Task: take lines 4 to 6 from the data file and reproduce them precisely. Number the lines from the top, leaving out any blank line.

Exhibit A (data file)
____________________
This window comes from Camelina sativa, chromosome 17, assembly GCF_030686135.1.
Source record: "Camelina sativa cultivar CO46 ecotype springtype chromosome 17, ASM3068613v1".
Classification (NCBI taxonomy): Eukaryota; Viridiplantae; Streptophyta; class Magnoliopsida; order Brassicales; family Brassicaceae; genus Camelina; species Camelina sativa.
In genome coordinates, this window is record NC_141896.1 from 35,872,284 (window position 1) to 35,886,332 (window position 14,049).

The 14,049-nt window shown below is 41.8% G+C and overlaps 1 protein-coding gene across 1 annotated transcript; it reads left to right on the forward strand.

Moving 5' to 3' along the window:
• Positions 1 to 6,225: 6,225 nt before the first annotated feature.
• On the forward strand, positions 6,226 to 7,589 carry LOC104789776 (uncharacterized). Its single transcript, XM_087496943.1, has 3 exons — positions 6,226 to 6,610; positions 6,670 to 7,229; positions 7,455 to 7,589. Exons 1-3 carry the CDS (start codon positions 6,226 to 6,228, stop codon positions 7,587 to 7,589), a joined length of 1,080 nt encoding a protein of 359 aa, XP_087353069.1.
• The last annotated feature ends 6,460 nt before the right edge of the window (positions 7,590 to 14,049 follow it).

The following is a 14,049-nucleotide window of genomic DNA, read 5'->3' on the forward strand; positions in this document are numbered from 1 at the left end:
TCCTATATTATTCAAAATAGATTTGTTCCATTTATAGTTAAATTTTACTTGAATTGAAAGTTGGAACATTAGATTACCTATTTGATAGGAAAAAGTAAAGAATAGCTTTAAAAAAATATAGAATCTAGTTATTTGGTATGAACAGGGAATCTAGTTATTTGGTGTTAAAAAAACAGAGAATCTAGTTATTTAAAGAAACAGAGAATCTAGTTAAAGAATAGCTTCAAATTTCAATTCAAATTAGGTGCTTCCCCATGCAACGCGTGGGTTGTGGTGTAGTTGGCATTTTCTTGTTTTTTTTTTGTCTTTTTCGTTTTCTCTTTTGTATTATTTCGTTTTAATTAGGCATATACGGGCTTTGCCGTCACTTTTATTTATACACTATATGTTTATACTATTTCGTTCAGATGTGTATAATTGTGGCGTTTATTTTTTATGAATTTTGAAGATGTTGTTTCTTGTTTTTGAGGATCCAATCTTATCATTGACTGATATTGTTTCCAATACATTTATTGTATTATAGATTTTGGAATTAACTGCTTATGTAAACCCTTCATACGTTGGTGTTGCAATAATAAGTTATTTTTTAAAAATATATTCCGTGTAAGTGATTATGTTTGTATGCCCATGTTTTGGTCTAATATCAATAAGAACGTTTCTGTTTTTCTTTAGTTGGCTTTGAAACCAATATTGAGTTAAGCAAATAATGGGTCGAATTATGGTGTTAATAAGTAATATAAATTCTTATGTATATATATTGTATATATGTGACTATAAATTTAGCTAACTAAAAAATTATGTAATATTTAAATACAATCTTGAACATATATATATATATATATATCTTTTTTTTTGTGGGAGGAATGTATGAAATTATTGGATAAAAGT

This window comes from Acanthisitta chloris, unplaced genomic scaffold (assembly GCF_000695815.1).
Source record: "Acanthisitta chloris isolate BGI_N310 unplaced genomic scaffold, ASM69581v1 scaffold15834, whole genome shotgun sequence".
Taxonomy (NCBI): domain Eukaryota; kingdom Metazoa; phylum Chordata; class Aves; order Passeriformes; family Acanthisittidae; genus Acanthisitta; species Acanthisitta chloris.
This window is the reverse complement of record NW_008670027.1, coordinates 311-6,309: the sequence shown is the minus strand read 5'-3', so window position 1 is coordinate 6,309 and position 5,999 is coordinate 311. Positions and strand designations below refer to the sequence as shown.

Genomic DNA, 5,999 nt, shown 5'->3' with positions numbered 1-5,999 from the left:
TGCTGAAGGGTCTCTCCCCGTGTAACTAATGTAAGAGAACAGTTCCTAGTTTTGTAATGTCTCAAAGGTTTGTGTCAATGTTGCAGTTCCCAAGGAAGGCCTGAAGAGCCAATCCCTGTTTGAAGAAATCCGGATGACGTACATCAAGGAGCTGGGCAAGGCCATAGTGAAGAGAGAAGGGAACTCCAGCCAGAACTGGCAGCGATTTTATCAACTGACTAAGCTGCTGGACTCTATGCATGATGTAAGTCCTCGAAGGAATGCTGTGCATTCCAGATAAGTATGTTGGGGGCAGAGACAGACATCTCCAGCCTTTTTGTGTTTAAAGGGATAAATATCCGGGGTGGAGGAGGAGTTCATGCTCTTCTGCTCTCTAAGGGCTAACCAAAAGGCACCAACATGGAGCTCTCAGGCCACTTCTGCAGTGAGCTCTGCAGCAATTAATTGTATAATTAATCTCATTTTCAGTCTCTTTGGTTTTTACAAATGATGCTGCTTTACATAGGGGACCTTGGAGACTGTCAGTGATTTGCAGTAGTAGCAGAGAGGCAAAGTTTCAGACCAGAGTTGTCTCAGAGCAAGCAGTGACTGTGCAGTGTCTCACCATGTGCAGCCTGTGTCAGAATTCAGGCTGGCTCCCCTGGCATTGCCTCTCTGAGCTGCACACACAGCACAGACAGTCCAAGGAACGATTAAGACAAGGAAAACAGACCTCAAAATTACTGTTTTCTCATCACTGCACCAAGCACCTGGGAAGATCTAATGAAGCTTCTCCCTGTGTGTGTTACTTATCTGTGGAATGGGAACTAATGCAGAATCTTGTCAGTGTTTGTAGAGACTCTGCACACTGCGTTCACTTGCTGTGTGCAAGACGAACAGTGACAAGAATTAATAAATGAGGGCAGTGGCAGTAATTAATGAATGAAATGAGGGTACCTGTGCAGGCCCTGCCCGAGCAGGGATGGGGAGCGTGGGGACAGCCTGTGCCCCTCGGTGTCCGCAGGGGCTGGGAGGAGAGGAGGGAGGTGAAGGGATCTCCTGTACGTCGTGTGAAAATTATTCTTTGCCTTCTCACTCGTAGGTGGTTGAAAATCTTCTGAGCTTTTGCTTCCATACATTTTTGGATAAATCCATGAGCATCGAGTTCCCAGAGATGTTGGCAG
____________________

In genome coordinates, this window is record NC_141896.1 from 35,872,284 (window position 1) to 35,886,332 (window position 14,049).

The 14,049-nt window shown below is 41.8% G+C and overlaps 1 protein-coding gene across 1 annotated transcript; it reads left to right on the forward strand.

Moving 5' to 3' along the window: